(Prince Bira’s wife). I wondered if any of your motoring enthusiast readers (who
are perhaps VSCC members too) are aware that July 15th will mark the 100th
birthday of Prince Bira?” (Thanks Mike.)
I think we should all raise a glass for Sir Jack and Prince Bira, two drivers
who made their mark in history.
Driving in Thailand
Many international companies will not let their expat
employees drive cars in Thailand, figuring it is cheaper to employ drivers than
have employees missing in action. Of course there is one very different aspect
to driving in Thailand that has to be got used to very quickly, and that is the
ubiquitous motorcycle. Let me quote from the book Farang, the Sequel, “Typical
of Asian cities, motorcycles are family transport, delivery vehicles and the
ideal commuter chariot. I am waiting for some enterprising motorcycle
manufacturer to begin advertising their new 125 cc step-through as ‘The ideal
motorcycle for a family of five’. Don’t laugh, five on a motorcycle is
commonplace, in fact you can buy an extra little saddle seat which fits in front
of the main seat and is used for small children (who hang onto the rear vision
mirrors) or the family dog, which just takes its chances. Mind you, a large
percentage of the family pooches travel in the wire basket carrier at the front,
cleverly blocking the headlights at night.
“No, motorcycles are everywhere, though mainly in the left hand lane, but at the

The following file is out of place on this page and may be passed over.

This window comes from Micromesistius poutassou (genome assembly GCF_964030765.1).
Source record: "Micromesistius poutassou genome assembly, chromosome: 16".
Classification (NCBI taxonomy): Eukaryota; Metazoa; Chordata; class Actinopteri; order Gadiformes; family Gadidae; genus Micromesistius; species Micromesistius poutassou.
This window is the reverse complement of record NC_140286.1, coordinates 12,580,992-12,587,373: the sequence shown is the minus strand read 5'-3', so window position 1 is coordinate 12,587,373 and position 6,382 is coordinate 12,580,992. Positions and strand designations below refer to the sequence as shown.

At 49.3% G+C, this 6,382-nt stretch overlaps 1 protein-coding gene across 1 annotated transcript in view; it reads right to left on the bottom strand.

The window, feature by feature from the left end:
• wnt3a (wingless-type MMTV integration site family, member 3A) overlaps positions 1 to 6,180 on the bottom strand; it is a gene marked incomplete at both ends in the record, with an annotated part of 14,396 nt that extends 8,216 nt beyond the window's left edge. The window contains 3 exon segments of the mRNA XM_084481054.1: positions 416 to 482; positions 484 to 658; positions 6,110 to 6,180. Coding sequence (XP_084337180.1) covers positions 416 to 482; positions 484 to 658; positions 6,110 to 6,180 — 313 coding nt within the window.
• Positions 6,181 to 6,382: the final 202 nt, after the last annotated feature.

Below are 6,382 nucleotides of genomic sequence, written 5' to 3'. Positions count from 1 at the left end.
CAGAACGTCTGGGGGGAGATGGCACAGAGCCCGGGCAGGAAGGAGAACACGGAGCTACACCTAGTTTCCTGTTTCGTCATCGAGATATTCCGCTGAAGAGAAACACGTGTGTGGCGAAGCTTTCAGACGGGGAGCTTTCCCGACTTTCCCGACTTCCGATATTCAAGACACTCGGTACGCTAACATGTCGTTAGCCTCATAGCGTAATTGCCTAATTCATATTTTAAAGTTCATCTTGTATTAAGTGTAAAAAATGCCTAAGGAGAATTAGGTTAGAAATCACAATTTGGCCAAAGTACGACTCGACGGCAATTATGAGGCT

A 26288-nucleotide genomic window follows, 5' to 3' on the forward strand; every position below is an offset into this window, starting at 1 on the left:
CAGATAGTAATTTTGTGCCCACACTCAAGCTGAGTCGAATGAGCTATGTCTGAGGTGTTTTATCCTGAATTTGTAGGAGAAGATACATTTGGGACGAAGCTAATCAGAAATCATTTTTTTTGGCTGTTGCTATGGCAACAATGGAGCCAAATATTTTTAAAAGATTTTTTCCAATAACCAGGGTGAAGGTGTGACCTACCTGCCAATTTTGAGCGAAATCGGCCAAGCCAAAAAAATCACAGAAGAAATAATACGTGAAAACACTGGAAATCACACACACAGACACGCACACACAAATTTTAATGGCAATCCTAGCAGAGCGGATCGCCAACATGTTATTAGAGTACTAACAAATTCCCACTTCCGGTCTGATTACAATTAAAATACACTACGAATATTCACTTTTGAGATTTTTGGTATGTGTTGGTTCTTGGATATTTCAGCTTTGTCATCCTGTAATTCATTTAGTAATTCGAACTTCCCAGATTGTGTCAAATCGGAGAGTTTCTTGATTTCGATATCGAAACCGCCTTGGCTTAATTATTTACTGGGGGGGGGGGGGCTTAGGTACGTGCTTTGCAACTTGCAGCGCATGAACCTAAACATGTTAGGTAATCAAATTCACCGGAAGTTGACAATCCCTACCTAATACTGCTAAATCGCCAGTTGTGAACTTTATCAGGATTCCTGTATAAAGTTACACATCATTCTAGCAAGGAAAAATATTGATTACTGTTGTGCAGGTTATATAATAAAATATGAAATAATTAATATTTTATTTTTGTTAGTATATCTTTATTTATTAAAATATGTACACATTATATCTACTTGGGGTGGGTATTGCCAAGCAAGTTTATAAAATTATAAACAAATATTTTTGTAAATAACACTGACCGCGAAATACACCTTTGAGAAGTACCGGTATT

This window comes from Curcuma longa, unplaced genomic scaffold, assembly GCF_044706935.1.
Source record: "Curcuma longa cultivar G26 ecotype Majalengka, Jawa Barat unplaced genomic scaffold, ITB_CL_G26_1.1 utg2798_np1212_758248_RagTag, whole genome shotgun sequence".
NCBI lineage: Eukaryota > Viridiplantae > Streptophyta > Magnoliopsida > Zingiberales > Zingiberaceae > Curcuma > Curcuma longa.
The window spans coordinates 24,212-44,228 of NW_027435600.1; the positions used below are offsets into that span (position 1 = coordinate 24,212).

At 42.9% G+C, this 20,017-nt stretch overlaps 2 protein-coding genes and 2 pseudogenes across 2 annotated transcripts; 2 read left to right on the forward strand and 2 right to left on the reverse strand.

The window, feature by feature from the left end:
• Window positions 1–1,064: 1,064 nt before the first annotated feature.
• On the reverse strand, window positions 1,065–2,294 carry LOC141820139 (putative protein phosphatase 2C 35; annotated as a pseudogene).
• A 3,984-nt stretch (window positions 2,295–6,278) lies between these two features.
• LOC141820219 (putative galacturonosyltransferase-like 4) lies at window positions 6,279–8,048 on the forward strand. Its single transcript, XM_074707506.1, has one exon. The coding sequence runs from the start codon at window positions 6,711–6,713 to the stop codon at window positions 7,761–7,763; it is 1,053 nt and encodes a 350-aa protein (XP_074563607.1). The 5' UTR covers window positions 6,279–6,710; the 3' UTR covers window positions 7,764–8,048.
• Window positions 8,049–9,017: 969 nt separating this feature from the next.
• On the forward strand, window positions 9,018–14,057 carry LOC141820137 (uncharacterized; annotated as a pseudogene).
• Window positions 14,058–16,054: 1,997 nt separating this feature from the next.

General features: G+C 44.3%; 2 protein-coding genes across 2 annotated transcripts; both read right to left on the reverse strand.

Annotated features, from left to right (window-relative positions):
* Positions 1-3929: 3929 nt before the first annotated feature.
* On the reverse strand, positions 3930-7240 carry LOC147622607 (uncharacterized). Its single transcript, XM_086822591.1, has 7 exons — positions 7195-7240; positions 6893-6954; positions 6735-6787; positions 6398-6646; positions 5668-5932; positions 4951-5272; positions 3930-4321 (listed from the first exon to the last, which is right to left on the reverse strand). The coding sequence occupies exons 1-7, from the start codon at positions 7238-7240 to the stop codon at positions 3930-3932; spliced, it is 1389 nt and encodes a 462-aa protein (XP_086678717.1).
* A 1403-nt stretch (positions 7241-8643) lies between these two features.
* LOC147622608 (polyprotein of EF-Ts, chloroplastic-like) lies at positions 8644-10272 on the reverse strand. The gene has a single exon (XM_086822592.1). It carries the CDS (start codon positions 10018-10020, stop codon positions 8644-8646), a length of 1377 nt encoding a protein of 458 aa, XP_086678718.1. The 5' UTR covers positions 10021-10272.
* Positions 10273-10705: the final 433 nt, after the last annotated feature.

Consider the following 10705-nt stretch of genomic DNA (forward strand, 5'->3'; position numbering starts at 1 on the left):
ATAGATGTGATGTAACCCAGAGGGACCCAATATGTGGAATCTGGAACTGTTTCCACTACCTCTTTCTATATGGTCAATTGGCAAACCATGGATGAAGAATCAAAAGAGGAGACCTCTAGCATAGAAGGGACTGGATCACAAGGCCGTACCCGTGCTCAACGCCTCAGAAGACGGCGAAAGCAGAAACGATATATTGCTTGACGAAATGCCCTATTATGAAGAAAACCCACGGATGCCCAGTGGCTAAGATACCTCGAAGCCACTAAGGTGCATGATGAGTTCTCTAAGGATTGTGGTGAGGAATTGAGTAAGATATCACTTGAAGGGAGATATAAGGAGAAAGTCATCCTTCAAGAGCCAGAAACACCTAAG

intersections they weave their way through the cars in all lanes to end up as a
raucous pack at the front. This massed Moto-GP takes off, not on the green, but
at some time before the green, when the majority decides it is safe enough to
go. Hence the motorcycles lying on their sides in the middle of the
intersection, having collided with vehicles playing ‘last across’ from the other
direction. Traffic lights in Thailand are only advisory, not compulsory!
“Successful driving in Thailand does take a fair degree of observation skills,
looking out for the dreaded two wheelers. Probably the same observation skills
as used in the West to avoid speed cameras, red light cameras and plain clothes
police cars. And other drivers with the raging red mist in their eyes.
“I could go on for days about the motorcycles. There is a saying here which goes
: You know you’ve been in Thailand too long when you look both ways before
crossing a one-way street! Funny, but very true. Motorcycle riders will just
happily ride against the flow of traffic and smile and bob their head (usually
helmetless) to say “Thank you” as they thread their way through and across your
bows. Motorcycles will also just poke their front wheels into an oncoming stream
of cars until it is either stop and let them out (because there is always many
more than just one of them), or run into them or into the oncoming traffic.
“In the mornings, the motorcycles are people carriers. As I drive to work, I
pass dozens of motorcycles and scooters with mothers at the handlebar and
several children in school clothes perched behind and in front. Some are driven
by the school children themselves, all looking as if they are only 10 years old,
but are probably at least 13. Yet they are riding with the flow of traffic and